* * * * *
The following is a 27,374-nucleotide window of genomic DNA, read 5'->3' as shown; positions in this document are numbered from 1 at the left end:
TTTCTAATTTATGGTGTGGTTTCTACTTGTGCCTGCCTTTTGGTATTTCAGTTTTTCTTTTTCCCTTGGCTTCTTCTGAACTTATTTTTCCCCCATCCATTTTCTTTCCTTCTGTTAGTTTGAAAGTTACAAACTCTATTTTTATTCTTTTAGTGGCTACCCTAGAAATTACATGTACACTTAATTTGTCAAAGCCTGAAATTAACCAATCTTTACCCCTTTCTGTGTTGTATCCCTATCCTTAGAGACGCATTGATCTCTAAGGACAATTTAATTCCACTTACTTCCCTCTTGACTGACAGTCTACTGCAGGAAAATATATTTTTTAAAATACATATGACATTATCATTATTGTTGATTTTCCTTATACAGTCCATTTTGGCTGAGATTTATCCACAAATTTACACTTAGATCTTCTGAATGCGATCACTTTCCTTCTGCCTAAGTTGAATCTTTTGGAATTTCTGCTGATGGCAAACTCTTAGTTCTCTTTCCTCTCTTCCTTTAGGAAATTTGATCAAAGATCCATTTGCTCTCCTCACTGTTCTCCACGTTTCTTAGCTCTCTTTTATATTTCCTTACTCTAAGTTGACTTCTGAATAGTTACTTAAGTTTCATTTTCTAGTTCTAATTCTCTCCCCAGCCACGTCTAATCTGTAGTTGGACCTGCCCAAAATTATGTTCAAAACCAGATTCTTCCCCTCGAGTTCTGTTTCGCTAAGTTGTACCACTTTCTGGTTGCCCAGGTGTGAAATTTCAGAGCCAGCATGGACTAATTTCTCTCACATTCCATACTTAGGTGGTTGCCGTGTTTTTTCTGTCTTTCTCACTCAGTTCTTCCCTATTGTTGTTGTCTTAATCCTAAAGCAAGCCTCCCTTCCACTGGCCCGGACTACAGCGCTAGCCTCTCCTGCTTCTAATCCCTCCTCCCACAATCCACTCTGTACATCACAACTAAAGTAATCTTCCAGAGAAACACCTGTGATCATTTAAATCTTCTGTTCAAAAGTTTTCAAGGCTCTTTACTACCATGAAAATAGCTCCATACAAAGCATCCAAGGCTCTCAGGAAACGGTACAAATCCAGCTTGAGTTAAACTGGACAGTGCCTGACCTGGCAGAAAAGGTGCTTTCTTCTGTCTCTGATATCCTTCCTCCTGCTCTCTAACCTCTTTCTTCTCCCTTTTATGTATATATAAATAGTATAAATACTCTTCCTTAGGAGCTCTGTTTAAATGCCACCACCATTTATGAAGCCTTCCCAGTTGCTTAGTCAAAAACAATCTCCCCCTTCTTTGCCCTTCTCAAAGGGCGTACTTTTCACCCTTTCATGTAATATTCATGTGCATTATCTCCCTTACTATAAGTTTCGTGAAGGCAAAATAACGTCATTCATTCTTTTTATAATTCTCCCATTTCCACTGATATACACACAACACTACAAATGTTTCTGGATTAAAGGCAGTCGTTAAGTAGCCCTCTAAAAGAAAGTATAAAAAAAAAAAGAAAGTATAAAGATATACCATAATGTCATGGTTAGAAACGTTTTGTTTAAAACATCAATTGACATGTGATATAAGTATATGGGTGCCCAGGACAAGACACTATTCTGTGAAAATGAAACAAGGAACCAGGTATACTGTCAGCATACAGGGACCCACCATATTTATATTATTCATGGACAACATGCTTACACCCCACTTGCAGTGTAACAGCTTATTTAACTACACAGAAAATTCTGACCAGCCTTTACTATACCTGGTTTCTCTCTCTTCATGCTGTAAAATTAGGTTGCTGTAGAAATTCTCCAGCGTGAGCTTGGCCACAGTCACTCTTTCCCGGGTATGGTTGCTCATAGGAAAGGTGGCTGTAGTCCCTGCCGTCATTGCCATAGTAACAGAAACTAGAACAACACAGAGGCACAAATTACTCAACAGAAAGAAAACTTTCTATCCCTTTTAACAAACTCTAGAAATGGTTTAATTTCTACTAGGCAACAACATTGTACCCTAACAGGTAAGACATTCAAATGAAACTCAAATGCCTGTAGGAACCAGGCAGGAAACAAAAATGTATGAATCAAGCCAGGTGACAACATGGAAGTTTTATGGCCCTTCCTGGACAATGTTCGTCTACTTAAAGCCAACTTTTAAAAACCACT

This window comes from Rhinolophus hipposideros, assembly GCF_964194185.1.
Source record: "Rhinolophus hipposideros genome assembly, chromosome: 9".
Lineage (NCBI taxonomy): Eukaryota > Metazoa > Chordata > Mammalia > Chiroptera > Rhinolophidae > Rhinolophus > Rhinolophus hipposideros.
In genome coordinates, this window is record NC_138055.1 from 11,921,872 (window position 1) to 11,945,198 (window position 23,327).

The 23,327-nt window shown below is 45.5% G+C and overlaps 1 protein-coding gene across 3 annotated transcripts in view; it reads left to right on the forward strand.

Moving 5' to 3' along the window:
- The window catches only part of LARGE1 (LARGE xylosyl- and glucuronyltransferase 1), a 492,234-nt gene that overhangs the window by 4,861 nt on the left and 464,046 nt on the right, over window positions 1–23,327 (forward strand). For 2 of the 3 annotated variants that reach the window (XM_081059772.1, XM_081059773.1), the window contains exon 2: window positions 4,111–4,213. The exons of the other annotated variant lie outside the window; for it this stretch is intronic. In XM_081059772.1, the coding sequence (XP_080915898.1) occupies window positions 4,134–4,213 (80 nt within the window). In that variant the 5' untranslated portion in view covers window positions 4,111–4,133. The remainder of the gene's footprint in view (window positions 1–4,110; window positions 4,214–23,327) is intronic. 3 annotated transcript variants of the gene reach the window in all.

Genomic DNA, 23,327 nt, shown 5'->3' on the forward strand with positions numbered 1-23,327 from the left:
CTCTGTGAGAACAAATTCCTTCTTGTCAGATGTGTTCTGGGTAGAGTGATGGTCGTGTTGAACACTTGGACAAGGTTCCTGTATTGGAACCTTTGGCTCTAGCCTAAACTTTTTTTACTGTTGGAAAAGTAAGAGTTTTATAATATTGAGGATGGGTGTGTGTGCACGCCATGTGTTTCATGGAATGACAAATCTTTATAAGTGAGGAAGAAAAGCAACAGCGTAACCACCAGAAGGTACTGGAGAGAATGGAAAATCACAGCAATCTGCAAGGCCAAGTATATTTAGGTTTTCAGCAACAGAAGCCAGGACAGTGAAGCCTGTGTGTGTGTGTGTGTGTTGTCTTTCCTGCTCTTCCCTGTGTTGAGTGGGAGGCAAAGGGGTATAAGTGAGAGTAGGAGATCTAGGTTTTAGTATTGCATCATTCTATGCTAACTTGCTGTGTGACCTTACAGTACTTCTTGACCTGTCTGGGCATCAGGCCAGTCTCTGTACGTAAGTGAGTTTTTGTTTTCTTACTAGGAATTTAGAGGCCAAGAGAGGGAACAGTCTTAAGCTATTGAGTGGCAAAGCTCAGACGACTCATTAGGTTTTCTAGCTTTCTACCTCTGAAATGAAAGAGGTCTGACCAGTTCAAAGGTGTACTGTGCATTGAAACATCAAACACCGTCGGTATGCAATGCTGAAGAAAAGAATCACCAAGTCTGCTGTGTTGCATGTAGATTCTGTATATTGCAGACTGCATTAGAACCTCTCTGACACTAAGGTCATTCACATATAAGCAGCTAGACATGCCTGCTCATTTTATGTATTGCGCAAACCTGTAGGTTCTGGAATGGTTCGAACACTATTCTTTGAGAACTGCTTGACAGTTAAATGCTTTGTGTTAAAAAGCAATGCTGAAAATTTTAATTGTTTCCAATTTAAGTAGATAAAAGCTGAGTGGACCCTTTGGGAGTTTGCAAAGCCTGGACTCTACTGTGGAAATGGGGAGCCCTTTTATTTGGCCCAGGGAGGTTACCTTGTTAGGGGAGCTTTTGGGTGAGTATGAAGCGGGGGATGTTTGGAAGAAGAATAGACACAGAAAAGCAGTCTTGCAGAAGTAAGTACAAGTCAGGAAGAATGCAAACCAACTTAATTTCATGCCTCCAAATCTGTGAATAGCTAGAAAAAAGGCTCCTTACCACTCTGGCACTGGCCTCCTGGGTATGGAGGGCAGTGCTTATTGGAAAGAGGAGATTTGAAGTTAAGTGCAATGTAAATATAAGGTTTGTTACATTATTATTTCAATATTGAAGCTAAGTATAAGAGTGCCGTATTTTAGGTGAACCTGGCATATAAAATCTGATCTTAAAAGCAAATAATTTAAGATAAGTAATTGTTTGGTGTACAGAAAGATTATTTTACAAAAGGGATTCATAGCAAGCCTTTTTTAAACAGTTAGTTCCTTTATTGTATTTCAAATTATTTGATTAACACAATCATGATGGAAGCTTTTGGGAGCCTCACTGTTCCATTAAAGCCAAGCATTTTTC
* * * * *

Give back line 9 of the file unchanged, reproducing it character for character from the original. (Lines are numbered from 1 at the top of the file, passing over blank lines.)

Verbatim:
- The window catches only part of LARGE1 (LARGE xylosyl- and glucuronyltransferase 1), a 492,234-nt gene that overhangs the window by 4,861 nt on the left and 464,046 nt on the right, over window positions 1–23,327 (forward strand). For 2 of the 3 annotated variants that reach the window (XM_081059772.1, XM_081059773.1), the window contains exon 2: window positions 4,111–4,213. The exons of the other annotated variant lie outside the window; for it this stretch is intronic. In XM_081059772.1, the coding sequence (XP_080915898.1) occupies window positions 4,134–4,213 (80 nt within the window). In that variant the 5' untranslated portion in view covers window positions 4,111–4,133. The remainder of the gene's footprint in view (window positions 1–4,110; window positions 4,214–23,327) is intronic. 3 annotated transcript variants of the gene reach the window in all.